One example is BrightWay Vision, which is now preparing for a new financing round. The company first appeared on the radar screens of investors at the beginning of the decade, after being split off from Elbit Systems Ltd. (Nasdaq: ESLT; TASE: ESLT), on whose technology and personnel it was based. One of the few companies in the sector operating in Haifa, BrightWay Vision is managed by founder and CEO Dr. Ofer David, a former electro-optics director at Elbit Systems.
BrightWay Vision's unique auto sensory technology, for which the company has registered many patents, is based on system on chip (SOC), and operates like optical radar, with an infrared source of illumination and a CMOS sensor that records returned signals in a controlled manner, and identifies obstacles, pedestrians, road signs, etc.
The sensor generates a precise "ranges map" and high-resolution images that are essential for advanced driver-assistance systems (ADAS). Its important advantages include high-quality night vision up to a 250-meter range and identification of hazards under difficult vision conditions such as rain, fog, and dazzling light, with which most current sensors have trouble coping.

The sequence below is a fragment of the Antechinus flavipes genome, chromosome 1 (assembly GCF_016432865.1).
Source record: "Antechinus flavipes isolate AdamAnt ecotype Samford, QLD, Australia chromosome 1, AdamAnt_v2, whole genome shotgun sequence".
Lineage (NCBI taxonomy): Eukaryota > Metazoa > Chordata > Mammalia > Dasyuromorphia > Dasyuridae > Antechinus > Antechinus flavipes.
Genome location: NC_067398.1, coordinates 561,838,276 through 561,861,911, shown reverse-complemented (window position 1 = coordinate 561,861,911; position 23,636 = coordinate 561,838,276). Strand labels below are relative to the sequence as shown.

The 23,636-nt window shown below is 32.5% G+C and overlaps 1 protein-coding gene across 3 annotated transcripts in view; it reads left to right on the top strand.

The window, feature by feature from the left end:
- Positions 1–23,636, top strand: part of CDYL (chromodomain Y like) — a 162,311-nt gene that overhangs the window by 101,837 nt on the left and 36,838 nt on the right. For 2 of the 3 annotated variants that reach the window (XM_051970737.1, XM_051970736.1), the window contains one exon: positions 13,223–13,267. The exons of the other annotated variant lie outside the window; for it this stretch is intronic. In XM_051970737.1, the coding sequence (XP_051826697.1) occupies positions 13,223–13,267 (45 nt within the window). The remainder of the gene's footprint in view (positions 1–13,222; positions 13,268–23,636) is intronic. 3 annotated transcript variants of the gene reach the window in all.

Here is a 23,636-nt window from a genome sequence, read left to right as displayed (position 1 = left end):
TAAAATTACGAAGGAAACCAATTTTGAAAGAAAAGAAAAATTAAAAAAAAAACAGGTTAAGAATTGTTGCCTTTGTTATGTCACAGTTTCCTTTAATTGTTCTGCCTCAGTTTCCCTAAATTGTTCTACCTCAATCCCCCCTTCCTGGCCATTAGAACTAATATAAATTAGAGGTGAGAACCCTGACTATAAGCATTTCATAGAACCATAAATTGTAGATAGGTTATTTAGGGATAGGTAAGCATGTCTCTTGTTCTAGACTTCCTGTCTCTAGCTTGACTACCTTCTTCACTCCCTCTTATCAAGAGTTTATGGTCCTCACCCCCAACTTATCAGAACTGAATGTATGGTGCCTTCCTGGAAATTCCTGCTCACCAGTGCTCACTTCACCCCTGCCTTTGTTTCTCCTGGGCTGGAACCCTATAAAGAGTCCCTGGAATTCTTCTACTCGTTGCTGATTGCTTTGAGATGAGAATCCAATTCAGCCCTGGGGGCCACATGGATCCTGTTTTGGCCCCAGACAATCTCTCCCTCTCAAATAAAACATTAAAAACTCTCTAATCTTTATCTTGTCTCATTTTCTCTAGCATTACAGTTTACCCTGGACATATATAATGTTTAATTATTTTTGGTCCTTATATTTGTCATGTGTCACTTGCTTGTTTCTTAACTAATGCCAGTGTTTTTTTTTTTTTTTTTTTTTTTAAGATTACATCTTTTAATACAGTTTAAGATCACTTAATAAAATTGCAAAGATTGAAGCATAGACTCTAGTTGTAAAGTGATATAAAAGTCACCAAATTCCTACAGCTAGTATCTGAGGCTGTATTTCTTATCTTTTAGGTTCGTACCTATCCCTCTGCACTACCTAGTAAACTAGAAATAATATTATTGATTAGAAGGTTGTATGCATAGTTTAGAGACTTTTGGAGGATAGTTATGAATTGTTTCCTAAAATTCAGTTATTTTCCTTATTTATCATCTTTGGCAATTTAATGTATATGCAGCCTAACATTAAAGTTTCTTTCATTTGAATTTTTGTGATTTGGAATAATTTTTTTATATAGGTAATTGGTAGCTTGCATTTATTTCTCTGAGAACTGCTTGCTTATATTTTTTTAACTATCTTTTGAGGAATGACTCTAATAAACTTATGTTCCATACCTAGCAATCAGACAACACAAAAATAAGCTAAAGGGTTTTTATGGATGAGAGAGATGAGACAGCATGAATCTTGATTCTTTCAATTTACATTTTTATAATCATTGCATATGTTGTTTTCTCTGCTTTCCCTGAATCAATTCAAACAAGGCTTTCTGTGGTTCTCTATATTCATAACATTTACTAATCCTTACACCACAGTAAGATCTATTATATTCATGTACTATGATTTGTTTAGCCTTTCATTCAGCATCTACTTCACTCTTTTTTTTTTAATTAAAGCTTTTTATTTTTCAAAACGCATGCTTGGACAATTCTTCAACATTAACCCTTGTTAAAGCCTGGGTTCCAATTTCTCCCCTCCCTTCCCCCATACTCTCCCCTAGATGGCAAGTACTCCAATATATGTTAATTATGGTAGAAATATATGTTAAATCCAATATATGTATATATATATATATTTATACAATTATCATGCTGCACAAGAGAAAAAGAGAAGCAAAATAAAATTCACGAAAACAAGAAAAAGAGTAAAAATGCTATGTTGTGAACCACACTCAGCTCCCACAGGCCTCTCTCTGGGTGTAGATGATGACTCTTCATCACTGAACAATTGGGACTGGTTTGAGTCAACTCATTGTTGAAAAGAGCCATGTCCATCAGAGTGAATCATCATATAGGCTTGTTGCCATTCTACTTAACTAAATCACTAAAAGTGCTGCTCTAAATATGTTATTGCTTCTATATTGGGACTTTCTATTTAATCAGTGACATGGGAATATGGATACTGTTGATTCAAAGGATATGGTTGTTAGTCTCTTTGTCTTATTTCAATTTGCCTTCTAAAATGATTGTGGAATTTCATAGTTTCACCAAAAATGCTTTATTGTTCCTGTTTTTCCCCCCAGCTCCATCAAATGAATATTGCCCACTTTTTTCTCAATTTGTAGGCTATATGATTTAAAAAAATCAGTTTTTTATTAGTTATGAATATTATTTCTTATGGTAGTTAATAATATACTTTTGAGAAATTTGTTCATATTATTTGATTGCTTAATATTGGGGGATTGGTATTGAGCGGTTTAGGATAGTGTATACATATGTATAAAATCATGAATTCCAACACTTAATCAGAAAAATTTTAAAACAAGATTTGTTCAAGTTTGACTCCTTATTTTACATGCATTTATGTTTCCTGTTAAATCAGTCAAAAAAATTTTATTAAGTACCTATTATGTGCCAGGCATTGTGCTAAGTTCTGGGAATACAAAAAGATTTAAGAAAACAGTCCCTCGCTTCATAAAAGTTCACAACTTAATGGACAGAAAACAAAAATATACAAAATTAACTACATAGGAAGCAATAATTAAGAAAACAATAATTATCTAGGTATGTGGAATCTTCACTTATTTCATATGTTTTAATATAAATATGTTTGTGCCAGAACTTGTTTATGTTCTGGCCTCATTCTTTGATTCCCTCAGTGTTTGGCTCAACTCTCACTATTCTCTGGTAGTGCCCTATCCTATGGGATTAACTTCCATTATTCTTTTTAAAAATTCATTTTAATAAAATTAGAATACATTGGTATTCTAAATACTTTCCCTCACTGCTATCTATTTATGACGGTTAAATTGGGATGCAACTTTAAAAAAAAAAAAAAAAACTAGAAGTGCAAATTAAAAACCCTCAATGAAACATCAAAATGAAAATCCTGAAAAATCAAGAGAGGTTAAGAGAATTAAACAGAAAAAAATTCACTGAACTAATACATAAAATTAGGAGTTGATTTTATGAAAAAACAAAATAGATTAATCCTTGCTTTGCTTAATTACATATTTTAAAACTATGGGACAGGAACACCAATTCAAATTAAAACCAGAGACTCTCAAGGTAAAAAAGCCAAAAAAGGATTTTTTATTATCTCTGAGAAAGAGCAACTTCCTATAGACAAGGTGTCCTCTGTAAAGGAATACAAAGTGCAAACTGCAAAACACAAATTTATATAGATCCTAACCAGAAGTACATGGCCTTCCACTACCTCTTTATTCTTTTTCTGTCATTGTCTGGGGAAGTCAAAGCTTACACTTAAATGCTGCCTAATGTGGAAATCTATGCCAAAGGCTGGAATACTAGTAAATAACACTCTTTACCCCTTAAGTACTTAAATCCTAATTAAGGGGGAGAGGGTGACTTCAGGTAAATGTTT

Driving under difficult weather conditions
These areas are solving a major problem in the autonomous vehicle vision of auto manufacturers, especially in Europe, where they frequently encounter difficult weather conditions and long hours of darkness. The product also provides a unique solution for field vehicles that must deal with driving under especially harsh field conditions, such as thick dust, snow, minimal background lighting, etc.
BrightWay Vision's technology has been tested over the years in cooperation with a number of auto manufacturers, and was recently included in an internal comparison trial by a leading German company against other existing solutions in the market. It received the highest rating in the trial.
Following an initial financing round with participation from the Lubinski company, the importer of Peugeot Citroen (10%), BrightWay Vision disappeared from the headlines. It took advantage of this time, however, to miniaturize the system's components and make them less expensive, among other things with the help of an advanced CMOS sensor developed by Tower Semiconductor, as well as developing prototypes ready for production and marketing.
The time was also used to develop technological and commercial ties with auto manufacturers and tier-1 components suppliers. The extent of the financing round the value at which it will be held are unclear.
The company's product is now ready for sale to auto manufacturers. Sources in the sector believe that it already has an opportunity of being installed in future vehicles, although BrightWay Vision will not comment on the matter.
Published by Globes [online], Israel Business News - www.globes-online.com - on August 24, 2017